Treatment with dupilumab plus concomitant topical corticosteroids (TCS) significantly improved the signs and symptoms of atopic dermatitis and health-related quality of life (HRQOL) in adults with atopic dermatitis that is inadequately controlled with or intolerant to cyclosporin A (CsA), or in whom CsA treatment is not recommended, according to the results of a recent placebo-controlled, randomized, phase 3 trial (ClinicalTrials.gov identifier: NCT02755649) published in the British Journal of Dermatology.

A total of 325 patients age ≥18 with chronic AD were randomly assigned in a 1:1:1 ratio to one of three treatment regimens: (1) 16 weeks of subcutaneous (SC) dupilumab weekly (QW) plus TCS (n=110); (2) 16 weeks of SC dupilumab 300 mg every 2 week (Q2W) plus TCS (n=107); or (3) placebo plus TCS (n=108).

Patients received a loading dose of dupilumab 600 mg or matching placebo at baseline followed by SC dupilumab 300 mg QW, Q2W, or placebo. The primary end point was the percentage of patients with ≥75% improvement from baseline in Eczema Area Severity Index score (EASI-75).

Significantly more patients in the dupilumab QW plus TCS group (59.1%) and the dupilumab Q2W plus TCS group (62.6%) achieved EASI-75 vs patients in the placebo plus TCS group (29.6%; P <.0001). Moreover, dupilumab QW plus TCS and dupilumab Q2W plus TCS significantly improved other clinical outcomes and symptoms of AD, including pruritus, pain, sleep disturbance, anxiety and depression symptoms, and HRQOL.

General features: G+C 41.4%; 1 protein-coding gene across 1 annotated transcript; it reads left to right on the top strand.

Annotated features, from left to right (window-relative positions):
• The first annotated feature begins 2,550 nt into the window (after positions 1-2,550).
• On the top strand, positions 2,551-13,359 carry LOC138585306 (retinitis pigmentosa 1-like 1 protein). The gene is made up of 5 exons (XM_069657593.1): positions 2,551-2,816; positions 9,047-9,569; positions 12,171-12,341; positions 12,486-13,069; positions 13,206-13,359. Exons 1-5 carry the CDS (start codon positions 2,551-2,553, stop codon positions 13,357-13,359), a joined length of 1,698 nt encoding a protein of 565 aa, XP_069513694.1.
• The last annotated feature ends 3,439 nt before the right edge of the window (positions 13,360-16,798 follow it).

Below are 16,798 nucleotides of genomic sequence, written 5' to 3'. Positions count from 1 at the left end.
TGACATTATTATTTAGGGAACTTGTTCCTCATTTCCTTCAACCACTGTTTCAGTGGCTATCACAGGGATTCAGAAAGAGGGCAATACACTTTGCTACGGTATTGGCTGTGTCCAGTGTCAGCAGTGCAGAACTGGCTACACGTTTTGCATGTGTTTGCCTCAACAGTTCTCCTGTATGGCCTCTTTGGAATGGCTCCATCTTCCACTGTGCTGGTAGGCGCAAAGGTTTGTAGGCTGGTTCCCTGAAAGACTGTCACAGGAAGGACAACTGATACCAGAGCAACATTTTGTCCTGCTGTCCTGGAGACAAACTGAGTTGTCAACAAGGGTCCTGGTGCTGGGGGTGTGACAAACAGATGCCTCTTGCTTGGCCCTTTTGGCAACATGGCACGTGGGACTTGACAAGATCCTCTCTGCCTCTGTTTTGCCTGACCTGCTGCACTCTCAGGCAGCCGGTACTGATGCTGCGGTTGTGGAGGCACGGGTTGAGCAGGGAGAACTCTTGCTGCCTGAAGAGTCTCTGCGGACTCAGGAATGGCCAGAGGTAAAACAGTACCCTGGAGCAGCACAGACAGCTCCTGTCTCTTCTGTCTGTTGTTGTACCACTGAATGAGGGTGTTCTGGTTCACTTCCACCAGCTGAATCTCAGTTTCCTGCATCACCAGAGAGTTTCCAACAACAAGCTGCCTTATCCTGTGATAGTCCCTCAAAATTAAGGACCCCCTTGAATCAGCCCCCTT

Similar rates of adverse events (69.1%, 72.0%, and 69.4%) and serious adverse events (1.8%, 1.9%, and 1.9%) were reported in the dupilumab QW plus TCS group, the dupilumab Q2W plus TCS group, and the placebo plus TCS group, respectively. Conjunctivitis occurred more often in the dupilumab plus TCS groups, whereas skin infections were more common in the placebo plus TCS group.

The investigators concluded that 16 weeks of treatment with dupilumab plus TCS was associated with significant improvements in the signs and symptoms of AD and HRQOL, decreased the use of concomitant TCS and rescue medications, and had an acceptable safety profile. These data support the use of this regimen as a targeted biologic therapy in adults with tough-to-treat AD.

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Reference

de Bruin-Weller M, Thaçi D, Smith CH, et al. Dupilumab with concomitant topical corticosteroids in adult patients with atopic dermatitis who are not adequately controlled with or are intolerant to ciclosporin A, or when this treatment is medically inadvisable: a placebo-controlled, randomized phase 3 clinical trial (LIBERTY AD CAFÉ) [published online November 28, 2017]. Br J Dermatol. doi: 10.1111/bjd.16156